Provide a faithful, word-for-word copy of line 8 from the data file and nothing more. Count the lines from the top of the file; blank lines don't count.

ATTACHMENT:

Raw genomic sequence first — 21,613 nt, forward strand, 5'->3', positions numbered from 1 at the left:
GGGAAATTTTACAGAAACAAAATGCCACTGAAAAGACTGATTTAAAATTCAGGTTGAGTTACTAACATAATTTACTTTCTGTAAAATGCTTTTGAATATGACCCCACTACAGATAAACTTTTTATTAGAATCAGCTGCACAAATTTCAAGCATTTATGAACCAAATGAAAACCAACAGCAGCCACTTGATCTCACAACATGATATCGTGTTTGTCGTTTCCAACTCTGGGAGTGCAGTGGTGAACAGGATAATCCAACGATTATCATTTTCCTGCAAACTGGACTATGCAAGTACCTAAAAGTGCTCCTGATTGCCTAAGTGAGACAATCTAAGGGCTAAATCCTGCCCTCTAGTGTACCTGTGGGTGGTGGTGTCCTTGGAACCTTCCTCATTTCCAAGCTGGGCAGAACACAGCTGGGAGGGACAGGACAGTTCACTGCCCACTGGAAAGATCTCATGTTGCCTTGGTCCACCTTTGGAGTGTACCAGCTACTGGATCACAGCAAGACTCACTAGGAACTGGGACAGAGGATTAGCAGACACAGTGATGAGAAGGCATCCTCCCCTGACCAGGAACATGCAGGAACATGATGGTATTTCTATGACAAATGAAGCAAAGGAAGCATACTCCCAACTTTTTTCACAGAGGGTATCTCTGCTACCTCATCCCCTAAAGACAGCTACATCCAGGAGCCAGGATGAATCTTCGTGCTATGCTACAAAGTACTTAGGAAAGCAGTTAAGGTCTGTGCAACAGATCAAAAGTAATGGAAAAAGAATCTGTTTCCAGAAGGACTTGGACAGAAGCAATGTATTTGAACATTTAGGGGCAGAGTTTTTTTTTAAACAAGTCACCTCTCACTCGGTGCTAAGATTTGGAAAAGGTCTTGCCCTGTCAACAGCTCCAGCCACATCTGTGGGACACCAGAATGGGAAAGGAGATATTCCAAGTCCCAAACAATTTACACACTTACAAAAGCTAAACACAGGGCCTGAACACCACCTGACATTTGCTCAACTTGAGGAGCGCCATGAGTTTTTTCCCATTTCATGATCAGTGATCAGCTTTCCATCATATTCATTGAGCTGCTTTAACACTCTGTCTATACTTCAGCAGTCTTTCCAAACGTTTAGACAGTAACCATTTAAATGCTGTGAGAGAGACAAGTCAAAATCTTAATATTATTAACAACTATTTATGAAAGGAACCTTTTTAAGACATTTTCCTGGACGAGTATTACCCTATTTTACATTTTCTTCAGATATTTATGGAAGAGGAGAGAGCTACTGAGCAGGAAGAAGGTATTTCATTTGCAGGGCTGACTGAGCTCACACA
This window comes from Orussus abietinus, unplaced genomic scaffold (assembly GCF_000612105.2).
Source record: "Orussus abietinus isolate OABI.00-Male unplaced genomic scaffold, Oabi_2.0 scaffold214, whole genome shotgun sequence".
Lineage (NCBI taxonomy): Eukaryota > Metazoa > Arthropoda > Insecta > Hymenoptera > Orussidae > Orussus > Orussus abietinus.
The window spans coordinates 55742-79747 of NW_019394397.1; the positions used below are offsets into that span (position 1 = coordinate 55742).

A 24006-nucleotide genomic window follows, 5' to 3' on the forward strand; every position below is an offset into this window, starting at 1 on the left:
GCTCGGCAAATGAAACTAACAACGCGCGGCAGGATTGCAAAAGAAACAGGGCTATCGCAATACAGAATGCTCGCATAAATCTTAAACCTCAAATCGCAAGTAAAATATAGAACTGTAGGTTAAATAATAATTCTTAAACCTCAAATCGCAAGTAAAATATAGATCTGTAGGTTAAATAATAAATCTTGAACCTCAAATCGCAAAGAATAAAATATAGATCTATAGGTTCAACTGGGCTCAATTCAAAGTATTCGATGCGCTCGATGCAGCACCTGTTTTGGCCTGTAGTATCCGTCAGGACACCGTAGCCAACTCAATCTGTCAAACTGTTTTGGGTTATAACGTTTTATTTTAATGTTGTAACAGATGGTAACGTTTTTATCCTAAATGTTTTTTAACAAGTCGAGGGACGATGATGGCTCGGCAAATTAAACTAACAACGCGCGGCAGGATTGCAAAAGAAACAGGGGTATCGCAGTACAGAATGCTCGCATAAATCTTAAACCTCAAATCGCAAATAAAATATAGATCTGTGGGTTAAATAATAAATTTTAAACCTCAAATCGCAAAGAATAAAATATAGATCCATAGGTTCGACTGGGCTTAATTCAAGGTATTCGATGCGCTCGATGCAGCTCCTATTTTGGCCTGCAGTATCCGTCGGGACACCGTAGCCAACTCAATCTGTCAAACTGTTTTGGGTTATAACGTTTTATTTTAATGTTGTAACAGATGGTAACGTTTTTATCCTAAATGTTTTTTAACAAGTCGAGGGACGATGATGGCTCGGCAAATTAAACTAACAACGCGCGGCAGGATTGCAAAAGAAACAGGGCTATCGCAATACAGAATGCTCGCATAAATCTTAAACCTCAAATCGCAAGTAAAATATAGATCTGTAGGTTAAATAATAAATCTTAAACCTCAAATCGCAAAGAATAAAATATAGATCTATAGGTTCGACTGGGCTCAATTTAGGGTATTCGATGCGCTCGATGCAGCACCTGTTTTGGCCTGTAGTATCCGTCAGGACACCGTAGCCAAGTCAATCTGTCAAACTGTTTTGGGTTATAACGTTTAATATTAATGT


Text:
GCTCGGCAAATGAAACTAACAACGCGCGGCAGGATTGCAAAAGAAACAGGGCTATCGCAATACAGAATGCTCGCATAAATCTTAAACCTCAAATCGCAAGTAAAATATAGAACTGTAGGTTAAATAATAATTCTTAAACCTCAAATCGCAAGTAAAATATAGATCTGTAGGTTAAATAATAAATCTTGAACCTCAAATCGCAAAGAATAAAATATAGATCTATAGGTTCAACTGGGCTCAATTCAAAGTATTCGATGCGCTCGATGCAGCACCTGTTTTGGCCTGTAGTATCCGTCAGGACACCGTAGCCAACTCAATCTGTCAAACTGTTTTGGGTTATAACGTTTTATTTTAATGTTGTAACAGATGGTAACGTTTTTATCCTAAATGTTTTTTAACAAGTCGAGGGACGATGATGGCTCGGCAAATTAAACTAACAACGCGCGGCAGGATTGCAAAAGAAACAGGGGTATCGCAGTACAGAATGCTCGCATAAATCTTAAACCTCAAATCGCAAATAAAATATAGATCTGTGGGTTAAATAATAAATTTTAAACCTCAAATCGCAAAGAATAAAATATAGATCCATAGGTTCGACTGGGCTTAATTCAAGGTATTCGATGCGCTCGATGCAGCTCCTATTTTGGCCTGCAGTATCCGTCGGGACACCGTAGCCAACTCAATCTGTCAAACTGTTTTGGGTTATAACGTTTTATTTTAATGTTGTAACAGATGGTAACGTTTTTATCCTAAATGTTTTTTAACAAGTCGAGGGACGATGATGGCTCGGCAAATTAAACTAACAACGCGCGGCAGGATTGCAAAAGAAACAGGGCTATCGCAATACAGAATGCTCGCATAAATCTTAAACCTCAAATCGCAAGTAAAATATAGATCTGTAGGTTAAATAATAAATCTTAAACCTCAAATCGCAAAGAATAAAATATAGATCTATAGGTTCGACTGGGCTCAATTTAGGGTATTCGATGCGCTCGATGCAGCACCTGTTTTGGCCTGTAGTATCCGTCAGGACACCGTAGCCAAGTCAATCTGTCAAACTGTTTTGGGTTATAACGTTTAATATTAATGT